Saturday, May 25, 2013

Lantern Fest (Part One)

Tonight I did something I've been waiting for almost since I first came to Mongolia, but I'm not going to write about it tonight.  I'm going to take you back in time to 2005, to the first celebration I attended for Buddha's birthday.  Forgive me for the flashback, but I've realized recently that I didn't start blogging til I got to Bahrain, and there were a LOT of great things that happened before then.  The stories aren't as fresh as they once were, but I've got a pretty good memory.
Strangely enough, it was the Mormon church that introduced me to the lantern festival.  See, that spring we had a singles' conference, and one of the events was a workshop to make our own Lotus Lantern.  I don't know if it was Lick or Ange who organized this (probably Ange because she is, you know, Korean, but Lick was a kick ass singles rep as well - the two of them made Korea for me in my first six months), but it was a really great activity in an equally great conference, and since we were told about the parade that day we all decided we would go.

I loved that damn lantern.  Remember last week how I said that my decorating colors tend to drift?  It was in the process of drifting when I decided to use the orange petals for my lantern (although it wasn't really set in stone until the day I bought the orange canaries...but that's another story).  I took it home and prominently displayed it, and if I'd realized we were supposed to bring them for the parade, if I'd realized we were going to march in the parade as token whiteys, I probably still wouldn't have brought it.  If anyone knows where to get those petals online, I'd love to buy some and teach my students how to make them.
So, after church one Sunday in May, most of us singles had dinner somewhere before heading over to Jongno (I wasn't among them - I was feeling dramatic and went off on my own for a while.  These things happen, especially when there's a boy involved).  They - whoever they are, the parade organizers, I suppose - had reserved a whole section just for us, so we got to sit and watch traditional Korean dancing in the street as we waited for the sun to go down and the parade to start.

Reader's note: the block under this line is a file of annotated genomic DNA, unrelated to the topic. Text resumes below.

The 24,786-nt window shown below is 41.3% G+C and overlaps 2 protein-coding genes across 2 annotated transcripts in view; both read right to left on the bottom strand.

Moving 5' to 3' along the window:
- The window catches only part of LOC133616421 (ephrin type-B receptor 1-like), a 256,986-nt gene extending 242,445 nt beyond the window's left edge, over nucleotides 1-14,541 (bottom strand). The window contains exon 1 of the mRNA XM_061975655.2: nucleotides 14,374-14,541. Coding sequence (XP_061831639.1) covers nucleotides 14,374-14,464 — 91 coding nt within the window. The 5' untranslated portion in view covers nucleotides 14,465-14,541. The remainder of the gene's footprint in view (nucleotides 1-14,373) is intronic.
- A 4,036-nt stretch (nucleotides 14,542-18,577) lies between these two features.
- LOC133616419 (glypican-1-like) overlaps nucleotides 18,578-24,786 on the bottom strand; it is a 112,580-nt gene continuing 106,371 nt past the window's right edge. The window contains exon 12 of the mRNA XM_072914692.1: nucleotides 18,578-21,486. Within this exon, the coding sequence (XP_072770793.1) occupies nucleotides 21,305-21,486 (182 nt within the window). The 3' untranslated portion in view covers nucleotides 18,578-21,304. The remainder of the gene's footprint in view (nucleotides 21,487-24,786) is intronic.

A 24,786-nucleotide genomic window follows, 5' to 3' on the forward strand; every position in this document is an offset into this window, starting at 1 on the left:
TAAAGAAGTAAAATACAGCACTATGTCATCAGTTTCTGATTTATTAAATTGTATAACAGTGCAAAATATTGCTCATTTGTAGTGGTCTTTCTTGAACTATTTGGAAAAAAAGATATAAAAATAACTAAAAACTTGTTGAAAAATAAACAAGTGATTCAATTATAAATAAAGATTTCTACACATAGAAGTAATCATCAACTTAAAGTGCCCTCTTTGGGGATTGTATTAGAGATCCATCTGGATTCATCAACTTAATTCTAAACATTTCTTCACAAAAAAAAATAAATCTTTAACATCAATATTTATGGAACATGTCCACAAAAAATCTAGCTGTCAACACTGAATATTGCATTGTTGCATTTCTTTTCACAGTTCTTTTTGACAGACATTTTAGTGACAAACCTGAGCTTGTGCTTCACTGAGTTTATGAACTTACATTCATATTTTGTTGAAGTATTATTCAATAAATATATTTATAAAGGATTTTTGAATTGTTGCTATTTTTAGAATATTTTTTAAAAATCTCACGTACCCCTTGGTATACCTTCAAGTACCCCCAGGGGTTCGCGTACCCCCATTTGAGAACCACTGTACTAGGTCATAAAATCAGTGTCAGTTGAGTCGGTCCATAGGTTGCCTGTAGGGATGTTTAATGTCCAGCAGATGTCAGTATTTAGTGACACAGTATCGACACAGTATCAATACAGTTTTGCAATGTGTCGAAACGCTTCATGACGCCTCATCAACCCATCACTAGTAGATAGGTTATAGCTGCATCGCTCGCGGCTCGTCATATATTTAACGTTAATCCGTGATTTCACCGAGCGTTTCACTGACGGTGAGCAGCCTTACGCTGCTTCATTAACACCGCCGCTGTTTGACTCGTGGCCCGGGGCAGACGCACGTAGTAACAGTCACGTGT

They carried all sorts of lanterns, as well as having huge parade-float style lanterns, but the handmade ones were my favorites (hey, I'm an art teacher, after all).  One of the things I still kick myself over is the fact that I never did take any art/craft classes - if you're living in Seoul, learn from my fail, get your ass down to Insadong, and learn something.

So, as I mentioned before, we did march in the parade and they - fortunately - had backup lanterns for those of us who didn't bring the ones we made.  There were several Rebecca Teacher sightings that night.  My good friend Chingu went to the parade with a bunch of our coworkers (these still being the days in which I spent most of my free time with friends from church rather than school - long, unnecessary back story that I'm not going to get into here because it's totally irrelevant), and you know what?  It is amazing that even in a crowd of foreigners how the redhead sticks out (or maybe it was the pink shirt?) because she saw me marching in the parade.  And then saw me transferring lines on the subway.  And then one more time at some point that night, possibly getting off in Seohyeon before I magically disappeared.  None of our colleagues believed her, because they hadn't seen me.

Anyways, the Lantern Festival for this year happened two weeks back, but if you get the chance next year, you should check it out.  They have so many lanterns hung at Jogye-sa that they block out the sky, and there are all sorts of activities and things in Insadong, including the chance to make your own lotus lantern.  And with that, consider your appetite for part two to be whetted.

2 comments:

  1. Do Korean Lantern fly? what does hoity-toity mean? Is it true that a Mormon people don't drink coffee, tea and coca cola?

    ReplyDelete
  2. Hi Chinges - No, the lanterns in Korea aren't flying ones. Hoity-toity means snobbish, or overpriced. And Mormons don't drink coffee, tea, or alcohol, but we - or at least some of us - DO drink coke. :-)

    ReplyDelete